In our series we have an established protocol for preoperative preparation of our patients scheduled to undergo thymectomy. It includes clinical diagnosis which is supported by laboratory confirmative tests which involves the use of electrophysiological studies besides serum level of antibodies against acetylcholine enzyme. Also medical treatment for all patients is part of our standard protocol in the form of anticholinesterase drugs and corticosteroids depending on the severity of the disease. Our preoperative protocol also includes three sessions of plasmapheresis. One of the important preoperative tests is pulmonary function test. In one study we have demonstrated that preoperative forced vital capacity (FVC) and forced mid-expiratory flow rate between 25 and 75% of FVC (FEF25-75%) were noted to have large discrimination coefficient value to predict the need for postoperative ventilation9. In the current series 89 patients received no muscle relaxant for endotracheal intubation and in all of them the trachea was extubated in the immediate postoperative period. Among patients who received muscle relaxant, in 11 patients, the trachea was extubated in the immediate postoperative period and in 15 patients they required short term postoperative ventilation. In our series we have also reported 5 cases who underwent video-assisted thoracoscopic thymectomy (VATT).

Currently, there is increasing interest in VATT in MG. Thoracoscopic

 

 

thymectomy offers several advantages compared to open technique, namely, les postoperative morbidity, minimal discomfort, rapid functional recovery, shorter postoperative hospital stays and reduction of hospitalization cost. Also, it offers excellent cosmetic healing compared to sternotomy10. In the literature there are many publications on the anesthetic management of trans-sternal thymectomy. However, very few on VATT. During earlier phases of VATT, we have used the same non-muscle relaxant technique combined with TEA, on the assumption that it could be converted to open surgical technique at any time during the procedure. However, later we have modified our technique to be non-muscle relaxant without TEA11. Our current anesthetic technique for VATT includes, non-muscle relaxant approach, intubating the trachea with double lumen tube (DLT) after topical spray to vocal cords, and continuous infusion of propofol and sufentanil. In that case one lung ventilation (OLV) should be established.

In conclusion, anesthesia for thymectomy is challenging. From this experience we have developed certain beliefs conducive to improved management of MG: that the use of NMRT provides excellent intubating conditions, the use of NMRT promotes early tracheal extubation of patients in the operation room; the use of propofol infusion and TEA in trans-sternal thymectomy provides good operative and postoperative conditions, and the use of modified non-muscle relaxant technique in VATT surgery provides excellent intubating, operative and postoperative conditions. We also believe that for such procedure an established protocol which involves perioperative management is essential for better outcome.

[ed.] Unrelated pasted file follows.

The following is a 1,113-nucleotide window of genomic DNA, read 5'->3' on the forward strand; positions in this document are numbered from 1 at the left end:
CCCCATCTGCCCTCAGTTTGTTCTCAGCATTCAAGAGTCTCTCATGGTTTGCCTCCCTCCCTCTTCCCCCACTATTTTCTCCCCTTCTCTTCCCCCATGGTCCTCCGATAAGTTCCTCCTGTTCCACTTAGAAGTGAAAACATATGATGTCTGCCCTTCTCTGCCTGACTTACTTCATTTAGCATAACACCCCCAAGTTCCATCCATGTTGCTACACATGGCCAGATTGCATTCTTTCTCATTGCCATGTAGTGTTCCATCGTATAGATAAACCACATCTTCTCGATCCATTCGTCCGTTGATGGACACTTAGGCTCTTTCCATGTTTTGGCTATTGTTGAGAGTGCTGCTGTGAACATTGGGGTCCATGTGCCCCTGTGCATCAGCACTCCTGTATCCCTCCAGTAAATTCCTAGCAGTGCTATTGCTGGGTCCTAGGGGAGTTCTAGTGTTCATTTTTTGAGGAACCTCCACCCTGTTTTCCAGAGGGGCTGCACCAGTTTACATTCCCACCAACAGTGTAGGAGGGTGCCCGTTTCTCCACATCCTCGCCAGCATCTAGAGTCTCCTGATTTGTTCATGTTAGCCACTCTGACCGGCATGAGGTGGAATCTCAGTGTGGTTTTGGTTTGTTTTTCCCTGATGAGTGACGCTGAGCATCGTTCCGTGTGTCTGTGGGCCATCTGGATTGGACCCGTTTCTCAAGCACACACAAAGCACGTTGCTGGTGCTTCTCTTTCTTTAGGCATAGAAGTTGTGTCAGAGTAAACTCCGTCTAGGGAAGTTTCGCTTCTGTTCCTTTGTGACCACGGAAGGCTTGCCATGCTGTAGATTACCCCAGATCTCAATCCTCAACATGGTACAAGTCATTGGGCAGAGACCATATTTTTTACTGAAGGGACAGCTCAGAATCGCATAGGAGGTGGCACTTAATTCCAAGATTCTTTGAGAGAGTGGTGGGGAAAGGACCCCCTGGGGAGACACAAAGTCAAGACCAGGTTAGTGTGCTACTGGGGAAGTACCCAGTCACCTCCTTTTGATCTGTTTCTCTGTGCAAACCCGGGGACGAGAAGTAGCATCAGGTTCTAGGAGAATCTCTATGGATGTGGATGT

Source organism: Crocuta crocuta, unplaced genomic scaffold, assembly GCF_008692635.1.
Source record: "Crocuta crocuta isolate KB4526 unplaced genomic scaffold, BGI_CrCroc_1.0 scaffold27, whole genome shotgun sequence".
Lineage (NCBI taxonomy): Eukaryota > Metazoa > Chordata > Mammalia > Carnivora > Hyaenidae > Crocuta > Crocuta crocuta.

References

  1. Phillips LH: The epidemiology of myasthenia gravis. Neurol Clin; 1994, 12:263-271.
  2. Osserman KF, Genkins G: Studies in myasthenia gravis: Review of a twenty-year experience in over 1200 patients. Mt Sinai J Med; 1971, 38:497-537.
  3. Abel M and Eisenkraft JB: Anesthetic implications of myasthenia gravis. Mt Sinai J Med; 2002, 69:31-37.
  4. Baraka A, Taha S, Yazbeck V, et al: Vecuronium block in the myasthenic patient. Influence of anticholinesterase therapy. Anaesthesia; 1993, 48:588-590.
  5. El-Dawlatly A, Ashour MH: Anaesthesia for thymectomy in myasthenia gravis: A non-muscle relaxant technique. Anaesth Intens Care; 1994, 22:458-460.
  6. Baraka A, Dajani A: Atracurium in myasthenics undergoing thymectomy. Anesth Analg; 1984,

    63:1127-1130.

  7. Sanjay OP, Prashanth P, Karpagam P, et al: Propofol or sevoflurane anesthesia Without muscle relaxants for thymectomy in myasthenia gravis. IJTCVS; 2004, 20:83-87.
  8. Rocca GD, Coccia C, Diana L, et al: Propofol or sevoflurane anesthesia without Muscle relaxant allow the early extubation of myasthenic patients. Can J Anesth; 2003, 50:547-52.
  9. Naguib M, El-Dawlatly A, Ashour M, Bamgboye EA: Multivariate determinants of the need for postoperative ventilation in myasthenia gravis. Can J Anaesth; 1996, 43:1006-13.
  10. Mack MJ, Landrenean RJ, Yim AP, et al: Results of video-assisted thymectomy in patients with myasthenia gravis. Cardiovasc Surg; 1996, 112:1352-60.
  11. El-Dawlatly A, Alkattan K, Hajjar W, et al: Anesthetic implications for video-assisted thoracoscopic thymectomy in myasthenia gravis. Middle East J.